MadOnion unleashes 3D Mark 2001

The gaming performance unit benchmark returns, with DirectX8 support amongst other things

Source - press release

MadOnion's 3D Mark 2000 has long been the staple diet for benchmark junkies eager to have something to show for their elaborate PC setups. The new version, 3D Mark 2001, combines DirectX8 support with the latest in 3D graphics and through its objective measurements gives users advice on how effectively their PC runs 3D graphics applications. Furthermore, it shows users benchmark results that allow them to make informed hardware assessments and upgrades. After feedback from gamers who have used 3D Mark in the last year, the "Professional Edition", for which you must cough up either $24.95 for an upgrade or $39.95 for the full version, allows you to actually play the exquisitely detailed opening scenes of the program's testing demo. You can hand over your money at MadOnion.com. Speaking in the official release, Marketing VP Nathan Harley said that the company has been "continually striving" to improve its benchmark facilities since 1998, so that "gamers from around the world maximize their experiences and PC performance". The company, he says, has achieved this goal with 3D Mark 2001, "by supporting DirectX8 and providing detailed 3D performance measurements for existing systems and developing challenging, new tests for current, cutting-edge hardware, as well as technologies yet to be released." The important new featureset that 3D Mark 2001 ships with includes support for Microsoft's DirectX8, three new game tests, plus a fourth game test using DirectX8 hardware. Other items on the menu are support for various DX8 display modes, FSAA, texture compression, and all sorts of other technologies past and present. You can get the whole lowdown from the official press release. Although the MadOnion website is under pretty heavy load at the moment, you should be able to download the benchmark application sometime today. In the meantime, check out some of the ongoing discussions about the new release.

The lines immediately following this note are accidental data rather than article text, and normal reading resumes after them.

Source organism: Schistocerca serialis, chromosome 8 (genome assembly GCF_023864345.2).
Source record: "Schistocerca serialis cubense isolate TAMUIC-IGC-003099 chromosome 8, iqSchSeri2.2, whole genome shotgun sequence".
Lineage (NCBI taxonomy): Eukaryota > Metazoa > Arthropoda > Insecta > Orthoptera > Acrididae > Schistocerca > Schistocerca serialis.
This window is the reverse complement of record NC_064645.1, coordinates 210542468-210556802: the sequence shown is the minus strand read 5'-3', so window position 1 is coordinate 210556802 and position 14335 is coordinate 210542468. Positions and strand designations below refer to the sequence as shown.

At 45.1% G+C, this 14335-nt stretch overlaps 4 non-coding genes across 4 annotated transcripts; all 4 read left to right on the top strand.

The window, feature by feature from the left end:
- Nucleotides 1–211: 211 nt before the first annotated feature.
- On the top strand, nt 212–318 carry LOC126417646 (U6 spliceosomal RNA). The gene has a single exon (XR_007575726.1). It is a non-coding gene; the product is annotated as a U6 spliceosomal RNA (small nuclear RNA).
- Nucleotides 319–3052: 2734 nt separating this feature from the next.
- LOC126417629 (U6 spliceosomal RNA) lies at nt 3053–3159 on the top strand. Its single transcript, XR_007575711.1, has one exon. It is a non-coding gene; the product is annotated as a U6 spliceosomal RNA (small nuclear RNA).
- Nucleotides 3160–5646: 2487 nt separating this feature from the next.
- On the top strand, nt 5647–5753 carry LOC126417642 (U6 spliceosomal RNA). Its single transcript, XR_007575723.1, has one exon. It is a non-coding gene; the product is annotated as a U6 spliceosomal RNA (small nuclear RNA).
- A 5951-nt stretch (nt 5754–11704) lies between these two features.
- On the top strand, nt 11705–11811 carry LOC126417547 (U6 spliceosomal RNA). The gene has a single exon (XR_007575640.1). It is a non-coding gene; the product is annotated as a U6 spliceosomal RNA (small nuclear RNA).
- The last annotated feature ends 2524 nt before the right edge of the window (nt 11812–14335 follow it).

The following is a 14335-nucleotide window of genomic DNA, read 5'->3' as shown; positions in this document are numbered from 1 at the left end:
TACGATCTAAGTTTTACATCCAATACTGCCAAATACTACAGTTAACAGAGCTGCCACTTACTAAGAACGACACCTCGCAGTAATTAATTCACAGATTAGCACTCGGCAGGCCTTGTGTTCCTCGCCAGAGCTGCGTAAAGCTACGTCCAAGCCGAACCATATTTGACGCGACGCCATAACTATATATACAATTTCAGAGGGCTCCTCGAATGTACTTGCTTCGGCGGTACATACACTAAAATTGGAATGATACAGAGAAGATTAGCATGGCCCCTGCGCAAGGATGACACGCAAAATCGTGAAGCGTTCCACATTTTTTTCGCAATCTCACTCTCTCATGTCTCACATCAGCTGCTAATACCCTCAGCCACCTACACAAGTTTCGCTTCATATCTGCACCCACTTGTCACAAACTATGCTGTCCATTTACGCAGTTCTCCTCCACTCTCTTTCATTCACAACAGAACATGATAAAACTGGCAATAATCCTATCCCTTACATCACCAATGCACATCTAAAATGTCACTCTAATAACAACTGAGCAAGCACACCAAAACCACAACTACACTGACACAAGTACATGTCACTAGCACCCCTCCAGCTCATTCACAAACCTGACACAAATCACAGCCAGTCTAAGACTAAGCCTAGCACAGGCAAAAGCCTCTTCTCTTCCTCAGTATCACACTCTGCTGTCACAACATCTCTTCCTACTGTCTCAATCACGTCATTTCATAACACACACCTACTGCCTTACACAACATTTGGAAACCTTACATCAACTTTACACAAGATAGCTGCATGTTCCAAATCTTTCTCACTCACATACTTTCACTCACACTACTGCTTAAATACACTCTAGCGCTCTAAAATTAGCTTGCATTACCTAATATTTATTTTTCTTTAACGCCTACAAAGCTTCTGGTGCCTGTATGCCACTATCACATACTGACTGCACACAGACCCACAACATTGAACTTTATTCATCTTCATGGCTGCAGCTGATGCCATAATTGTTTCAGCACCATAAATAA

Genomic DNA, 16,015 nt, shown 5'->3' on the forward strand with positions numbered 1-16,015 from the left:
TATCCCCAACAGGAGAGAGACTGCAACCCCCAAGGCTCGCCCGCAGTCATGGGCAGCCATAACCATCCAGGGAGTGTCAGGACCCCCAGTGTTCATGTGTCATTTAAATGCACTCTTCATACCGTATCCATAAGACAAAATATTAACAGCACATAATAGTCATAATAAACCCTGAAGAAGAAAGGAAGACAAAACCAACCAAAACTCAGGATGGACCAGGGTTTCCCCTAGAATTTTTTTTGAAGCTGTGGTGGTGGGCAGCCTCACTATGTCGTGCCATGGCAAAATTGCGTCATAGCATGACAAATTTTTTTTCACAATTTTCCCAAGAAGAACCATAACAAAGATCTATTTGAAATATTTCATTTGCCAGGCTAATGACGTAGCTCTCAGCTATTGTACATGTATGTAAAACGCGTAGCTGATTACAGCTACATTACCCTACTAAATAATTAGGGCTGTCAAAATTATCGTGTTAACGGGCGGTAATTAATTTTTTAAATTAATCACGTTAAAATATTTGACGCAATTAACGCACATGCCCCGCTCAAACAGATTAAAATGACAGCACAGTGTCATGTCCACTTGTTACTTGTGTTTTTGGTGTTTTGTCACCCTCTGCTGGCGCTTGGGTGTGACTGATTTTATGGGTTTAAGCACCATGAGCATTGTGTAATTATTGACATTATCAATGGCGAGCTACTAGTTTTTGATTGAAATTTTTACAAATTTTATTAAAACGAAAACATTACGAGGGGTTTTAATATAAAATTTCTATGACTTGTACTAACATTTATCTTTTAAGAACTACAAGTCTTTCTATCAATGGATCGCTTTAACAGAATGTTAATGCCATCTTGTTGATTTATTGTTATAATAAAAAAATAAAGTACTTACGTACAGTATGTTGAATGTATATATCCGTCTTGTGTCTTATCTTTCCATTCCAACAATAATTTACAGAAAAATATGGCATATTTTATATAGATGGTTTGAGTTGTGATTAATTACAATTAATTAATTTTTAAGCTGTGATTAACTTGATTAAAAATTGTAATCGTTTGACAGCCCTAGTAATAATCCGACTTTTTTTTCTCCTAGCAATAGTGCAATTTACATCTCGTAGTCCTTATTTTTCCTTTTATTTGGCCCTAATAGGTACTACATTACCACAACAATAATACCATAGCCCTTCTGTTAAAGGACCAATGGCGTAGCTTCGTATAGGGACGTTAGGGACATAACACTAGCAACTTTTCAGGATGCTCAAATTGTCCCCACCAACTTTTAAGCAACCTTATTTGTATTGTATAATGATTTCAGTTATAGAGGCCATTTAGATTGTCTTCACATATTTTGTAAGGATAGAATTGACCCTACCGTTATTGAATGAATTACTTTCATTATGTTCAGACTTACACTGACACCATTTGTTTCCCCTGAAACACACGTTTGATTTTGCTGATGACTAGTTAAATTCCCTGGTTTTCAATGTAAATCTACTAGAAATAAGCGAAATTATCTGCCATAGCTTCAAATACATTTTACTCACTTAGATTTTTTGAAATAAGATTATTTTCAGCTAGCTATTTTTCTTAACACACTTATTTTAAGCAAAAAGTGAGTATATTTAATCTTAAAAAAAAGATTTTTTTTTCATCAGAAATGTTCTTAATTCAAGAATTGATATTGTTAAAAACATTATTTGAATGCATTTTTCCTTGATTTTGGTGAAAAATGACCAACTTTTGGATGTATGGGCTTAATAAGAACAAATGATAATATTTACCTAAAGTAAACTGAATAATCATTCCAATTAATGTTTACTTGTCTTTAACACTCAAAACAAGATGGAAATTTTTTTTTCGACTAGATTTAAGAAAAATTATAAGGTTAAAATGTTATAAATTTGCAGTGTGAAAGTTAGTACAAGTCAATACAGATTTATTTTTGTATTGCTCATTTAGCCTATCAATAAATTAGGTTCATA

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Tom Bramwell

Tom Bramwell

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Tom worked at Eurogamer from early 2000 to late 2014, including seven years as Editor-in-Chief.

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